Contents

ChapterSeven-Page127

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Title UPA A Century Later
Subject Newspapers; Newspaper publishing; Journalism
Creator Utah Press Association
Publisher Utah Press Association
Contributors Cornwell, J. M.
Date 1996
Type Text
Format image/jpeg
Identifier PN4844.U8 U8 1996
Source Original Book: UPN A Century Later
Language eng
Rights Management Digital image copyright 2005, University of Utah. All rights reserved.
Holding Institution University of Utah
Source Physical Dimensions 14 cm x 21.5 cm
Metadata Cataloger Kelly Taylor
ARK ark:/87278/s6319w0z
Setname uu_upa
Date Created 2005-05-10
Date Modified 2005-05-10
ID 416710
Reference URL https://collections.lib.utah.edu/ark:/87278/s6319w0z

Page Metadata

Title ChapterSeven-Page127
Description CHAPTER SEVEN Suburban Salt Lake Papers Struggled Several newspapers were unveiled, then buried, in and around the state's largest cities well into the early to mid-19008. Most had Salt Lake City origins or were located in its suburbs. Ogden, too, saw a suburban effort which failed. Principals among those publications of general circulation were these: The Salt Lake Times, begun in June, 1920 in Sugar House and the Salt Lake Mining and Legal News. The papers had more or less common roots and were published by Earl J. Glade, who would later become Mayor of Salt Lake City. The Times was purchased by William H. Hornibrook on August 23, 1923 and in 1932 was sold to George L. Crowther. From then until his death in 1951, Crowther wrote a humorous column, "Tony Spaghetti," which, among its diverse topics, derided errant politicians. Under Crowther the publication's course as a legal newspaper was set. Glenn Bjornn purchased the paper in 1952 upon the death of Crowther. Although generally regarded as a weekly representing Democratic party views, the paper's masthead under Bjornn insisted, "This publication is not owned or controlled by any party, clan, clique, faction or corporation." After Bjornn's death, January 3, 1980, his son, Richard L. Bjornn, became the publisher. He was in charge when the paper closed its doors in financial distress in 1991. Its name and good will were purchased out of bankruptcy by Bonnie Miller, publisher of a competing legal weekly, The Intermoun-tain Commercial Record, and the Times was merged into that paper. The Daily Record, founded by Harry B. Miller, was the fore-runner of the purchasing publication. After Miller's retirement it was published by his son, Robert. Changing to 127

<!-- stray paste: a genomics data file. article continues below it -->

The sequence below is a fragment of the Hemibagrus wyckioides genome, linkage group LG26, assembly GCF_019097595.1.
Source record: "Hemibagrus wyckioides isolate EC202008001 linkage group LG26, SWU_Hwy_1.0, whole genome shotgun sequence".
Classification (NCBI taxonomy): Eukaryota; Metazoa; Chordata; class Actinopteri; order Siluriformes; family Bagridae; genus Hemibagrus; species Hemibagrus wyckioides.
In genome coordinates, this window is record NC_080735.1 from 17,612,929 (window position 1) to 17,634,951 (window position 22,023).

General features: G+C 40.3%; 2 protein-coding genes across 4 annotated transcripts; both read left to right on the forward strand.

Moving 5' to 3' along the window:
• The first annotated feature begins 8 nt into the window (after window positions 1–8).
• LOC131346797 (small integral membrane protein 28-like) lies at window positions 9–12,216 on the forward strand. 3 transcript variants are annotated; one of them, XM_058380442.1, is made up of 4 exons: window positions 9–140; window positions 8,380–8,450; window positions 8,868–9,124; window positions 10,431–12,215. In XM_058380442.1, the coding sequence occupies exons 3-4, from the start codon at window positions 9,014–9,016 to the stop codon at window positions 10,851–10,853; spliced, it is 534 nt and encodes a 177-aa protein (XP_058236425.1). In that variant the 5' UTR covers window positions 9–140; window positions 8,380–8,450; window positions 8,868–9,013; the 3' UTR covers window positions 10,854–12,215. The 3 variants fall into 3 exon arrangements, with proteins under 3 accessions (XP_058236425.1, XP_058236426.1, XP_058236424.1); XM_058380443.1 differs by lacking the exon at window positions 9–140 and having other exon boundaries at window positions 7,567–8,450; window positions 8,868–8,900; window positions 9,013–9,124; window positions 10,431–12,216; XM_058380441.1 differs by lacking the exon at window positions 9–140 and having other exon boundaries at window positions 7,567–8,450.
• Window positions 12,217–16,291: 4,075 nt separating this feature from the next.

Format image/jpeg
Identifier 136-UPA_ChapterSeven-Page127.jpg
Source Original Book: UPA A Century Later
Setname uu_upa
Date Created 2005-05-10
Date Modified 2005-05-10
ID 416138
Reference URL https://collections.lib.utah.edu/ark:/87278/s6319w0z/416138